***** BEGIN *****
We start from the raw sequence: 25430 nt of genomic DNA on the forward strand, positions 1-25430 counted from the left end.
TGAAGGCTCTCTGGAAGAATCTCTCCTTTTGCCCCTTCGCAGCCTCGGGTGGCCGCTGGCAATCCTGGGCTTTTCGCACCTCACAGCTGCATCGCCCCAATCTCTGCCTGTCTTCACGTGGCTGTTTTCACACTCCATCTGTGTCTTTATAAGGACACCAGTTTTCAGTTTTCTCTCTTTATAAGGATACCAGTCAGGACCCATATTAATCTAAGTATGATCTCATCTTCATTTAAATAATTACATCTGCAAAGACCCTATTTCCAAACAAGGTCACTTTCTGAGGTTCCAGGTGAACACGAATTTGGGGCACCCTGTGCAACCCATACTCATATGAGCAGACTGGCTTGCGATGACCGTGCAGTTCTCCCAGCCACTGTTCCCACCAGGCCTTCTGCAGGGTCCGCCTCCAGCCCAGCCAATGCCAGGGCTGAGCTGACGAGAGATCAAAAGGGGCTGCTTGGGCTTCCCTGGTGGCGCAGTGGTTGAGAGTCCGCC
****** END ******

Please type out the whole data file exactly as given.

We start from the raw sequence: 25430 nt of genomic DNA on the forward strand, positions 1-25430 counted from the left end.
TGAAGGCTCTCTGGAAGAATCTCTCCTTTTGCCCCTTCGCAGCCTCGGGTGGCCGCTGGCAATCCTGGGCTTTTCGCACCTCACAGCTGCATCGCCCCAATCTCTGCCTGTCTTCACGTGGCTGTTTTCACACTCCATCTGTGTCTTTATAAGGACACCAGTTTTCAGTTTTCTCTCTTTATAAGGATACCAGTCAGGACCCATATTAATCTAAGTATGATCTCATCTTCATTTAAATAATTACATCTGCAAAGACCCTATTTCCAAACAAGGTCACTTTCTGAGGTTCCAGGTGAACACGAATTTGGGGCACCCTGTGCAACCCATACTCATATGAGCAGACTGGCTTGCGATGACCGTGCAGTTCTCCCAGCCACTGTTCCCACCAGGCCTTCTGCAGGGTCCGCCTCCAGCCCAGCCAATGCCAGGGCTGAGCTGACGAGAGATCAAAAGGGGCTGCTTGGGCTTCCCTGGTGGCGCAGTGGTTGAGAGTCCGCC